Testimonials can be effective online sales tools. Exactly how effective they are depends on how they are used within your site. To make sure you are getting the most value possible from your customer testimonials, you can experiment with different variables to determine where, when and how those testimonials can best be used.
Below are some variables to experiment with when optimizing your customer testimonials.
- Pages on which they appear. If you have a single webpage filled with testimonials but do not have them appear anywhere else on the site, you are probably not getting full value from them. Try using individual testimonials on key pages throughout your domain.
- Location within each page. Once you do determine which pages to include testimonials on, experiment with where they should appear on the page. Perhaps they need to be closer to the call to action. They may also work better when they appear at the beginning (or at the end) of the page's content.
- Content relevance. Which testimonial should go on which page? You can test different customer reviews on different pages to see which provide the best conversion rates. The best review will likely be one that speaks to the concerns a prospect might have at that particular point in the sales cycle.
- Using images. Experiment to see whether having an image accompany a written testimonial improves conversion rates. If so, you can also test different sizes and types of images, such as using a photo of the customer versus using a stock image or a photo of the product.
- Using video. Most online reviews are text-based because it is easier to solicit and collect written testimonials. However, video can be a powerful tool for business. A video testimonial might do a better job of conveying emotions. A short video clip may also be seen as more trustworthy. The only way to know for sure is to test it as an option.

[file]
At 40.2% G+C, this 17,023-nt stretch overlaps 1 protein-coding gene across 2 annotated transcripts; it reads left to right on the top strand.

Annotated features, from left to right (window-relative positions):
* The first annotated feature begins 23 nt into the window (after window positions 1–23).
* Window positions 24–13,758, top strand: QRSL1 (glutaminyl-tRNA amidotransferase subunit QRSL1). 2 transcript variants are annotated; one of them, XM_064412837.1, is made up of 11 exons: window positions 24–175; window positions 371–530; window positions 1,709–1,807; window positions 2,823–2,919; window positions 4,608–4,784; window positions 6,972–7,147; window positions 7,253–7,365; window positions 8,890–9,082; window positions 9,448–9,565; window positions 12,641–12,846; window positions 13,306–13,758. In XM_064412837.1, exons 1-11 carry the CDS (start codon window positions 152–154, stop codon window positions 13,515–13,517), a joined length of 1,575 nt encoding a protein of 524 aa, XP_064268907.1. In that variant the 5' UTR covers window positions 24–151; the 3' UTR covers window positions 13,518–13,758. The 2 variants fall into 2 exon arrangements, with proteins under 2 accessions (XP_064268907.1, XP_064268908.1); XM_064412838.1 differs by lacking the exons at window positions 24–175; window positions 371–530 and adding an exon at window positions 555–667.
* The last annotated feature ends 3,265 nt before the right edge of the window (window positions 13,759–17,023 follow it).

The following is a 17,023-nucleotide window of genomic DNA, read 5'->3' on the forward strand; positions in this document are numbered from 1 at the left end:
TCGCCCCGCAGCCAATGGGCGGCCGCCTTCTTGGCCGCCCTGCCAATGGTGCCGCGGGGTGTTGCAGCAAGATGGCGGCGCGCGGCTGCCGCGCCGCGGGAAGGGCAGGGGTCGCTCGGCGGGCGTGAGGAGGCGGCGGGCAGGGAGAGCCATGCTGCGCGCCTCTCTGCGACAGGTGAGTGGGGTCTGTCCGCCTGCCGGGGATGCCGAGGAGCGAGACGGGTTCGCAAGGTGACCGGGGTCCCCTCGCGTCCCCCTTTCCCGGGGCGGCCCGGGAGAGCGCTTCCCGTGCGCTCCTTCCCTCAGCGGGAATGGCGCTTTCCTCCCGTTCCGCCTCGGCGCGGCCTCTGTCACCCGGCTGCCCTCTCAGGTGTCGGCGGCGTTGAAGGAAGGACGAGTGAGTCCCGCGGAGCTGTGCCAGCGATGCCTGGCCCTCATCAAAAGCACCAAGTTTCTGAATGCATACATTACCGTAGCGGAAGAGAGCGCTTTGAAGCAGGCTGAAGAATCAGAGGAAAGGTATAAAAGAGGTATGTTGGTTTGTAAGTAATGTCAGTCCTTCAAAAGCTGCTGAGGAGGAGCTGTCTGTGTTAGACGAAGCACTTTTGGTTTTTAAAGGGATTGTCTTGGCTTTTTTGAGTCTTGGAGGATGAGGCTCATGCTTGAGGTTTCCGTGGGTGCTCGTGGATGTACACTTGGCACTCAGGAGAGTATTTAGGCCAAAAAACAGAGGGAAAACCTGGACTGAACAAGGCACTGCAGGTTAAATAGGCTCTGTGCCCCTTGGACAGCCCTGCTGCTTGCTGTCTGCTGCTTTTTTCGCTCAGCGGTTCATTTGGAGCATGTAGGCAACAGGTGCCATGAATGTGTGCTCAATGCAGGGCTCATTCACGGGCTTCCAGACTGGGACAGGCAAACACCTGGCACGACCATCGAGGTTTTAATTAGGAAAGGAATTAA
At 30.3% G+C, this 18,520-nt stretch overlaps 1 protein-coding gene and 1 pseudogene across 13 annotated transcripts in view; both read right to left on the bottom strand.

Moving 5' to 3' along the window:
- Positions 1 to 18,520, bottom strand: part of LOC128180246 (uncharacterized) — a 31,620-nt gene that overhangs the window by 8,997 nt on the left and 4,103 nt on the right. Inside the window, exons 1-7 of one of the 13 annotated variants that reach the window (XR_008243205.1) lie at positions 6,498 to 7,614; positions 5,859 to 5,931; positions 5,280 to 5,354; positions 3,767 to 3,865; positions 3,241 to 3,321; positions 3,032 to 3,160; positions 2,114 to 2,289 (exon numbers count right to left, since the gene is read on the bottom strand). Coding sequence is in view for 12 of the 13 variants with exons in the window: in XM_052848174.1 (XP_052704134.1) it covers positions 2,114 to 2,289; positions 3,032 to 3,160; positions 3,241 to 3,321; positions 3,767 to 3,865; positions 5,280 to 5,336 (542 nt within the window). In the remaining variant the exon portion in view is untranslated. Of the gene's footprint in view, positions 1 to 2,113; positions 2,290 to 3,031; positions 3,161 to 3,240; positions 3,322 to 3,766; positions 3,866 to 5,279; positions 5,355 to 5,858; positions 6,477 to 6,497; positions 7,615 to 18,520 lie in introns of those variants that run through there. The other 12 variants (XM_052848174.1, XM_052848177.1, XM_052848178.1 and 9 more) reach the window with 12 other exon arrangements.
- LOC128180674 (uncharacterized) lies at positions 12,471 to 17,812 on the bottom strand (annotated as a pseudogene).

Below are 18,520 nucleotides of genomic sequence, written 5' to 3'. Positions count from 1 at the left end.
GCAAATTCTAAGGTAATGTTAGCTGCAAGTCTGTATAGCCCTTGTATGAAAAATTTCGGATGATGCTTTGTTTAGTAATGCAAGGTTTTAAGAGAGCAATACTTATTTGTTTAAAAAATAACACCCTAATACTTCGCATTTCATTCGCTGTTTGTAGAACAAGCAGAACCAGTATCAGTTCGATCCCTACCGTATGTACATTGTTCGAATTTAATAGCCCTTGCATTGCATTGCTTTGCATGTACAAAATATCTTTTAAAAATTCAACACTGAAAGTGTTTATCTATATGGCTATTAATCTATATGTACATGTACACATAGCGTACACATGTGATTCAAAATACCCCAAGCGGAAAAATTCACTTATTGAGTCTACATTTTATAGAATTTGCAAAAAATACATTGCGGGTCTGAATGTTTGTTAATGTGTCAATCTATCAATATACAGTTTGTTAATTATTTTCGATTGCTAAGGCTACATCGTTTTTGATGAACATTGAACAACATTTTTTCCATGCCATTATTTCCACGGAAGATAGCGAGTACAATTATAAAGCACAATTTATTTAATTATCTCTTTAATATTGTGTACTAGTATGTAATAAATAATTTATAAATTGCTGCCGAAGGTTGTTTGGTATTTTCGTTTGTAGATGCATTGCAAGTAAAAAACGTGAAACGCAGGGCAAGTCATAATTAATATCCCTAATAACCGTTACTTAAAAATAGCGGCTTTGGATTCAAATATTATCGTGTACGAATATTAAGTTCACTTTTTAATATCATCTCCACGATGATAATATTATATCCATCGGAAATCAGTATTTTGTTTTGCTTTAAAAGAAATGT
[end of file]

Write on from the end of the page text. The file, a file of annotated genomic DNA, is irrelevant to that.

- Length. Should a testimonial be a one-sentence quote or a long description of the customer's full experience? The answer likely depends on the type of prospect or product. A long testimonial for a small purchase might be seen as overkill, whereas a large business-to-business product might benefit from a full case study.
- Geographic targeting. To a certain extent, it is possible to determine where an online visitor is viewing your site from. You could then experiment with serving up a testimonial from someone who lives in the same area to see if that improves your success rate.
- Rating scales. If you have enough customer reviews, you could experiment with using a rating scale (such as the five-star system used by many websites). A rating system gives readers a quantitative review, rather than a strictly qualitative one. The quantitative scale makes it easier to compare products or see the overall customer impression at a glance.
- Source. Reviews that come from an outside source, such as a third-party review website, might be seen as more reliable than a testimonial that you collected yourself.
By putting these factors to the test, you can improve your use of testimonials over time, resulting in more sales--and more satisfied customers who can provide positive reviews.
* Image courtesy of freedigitalphotos.net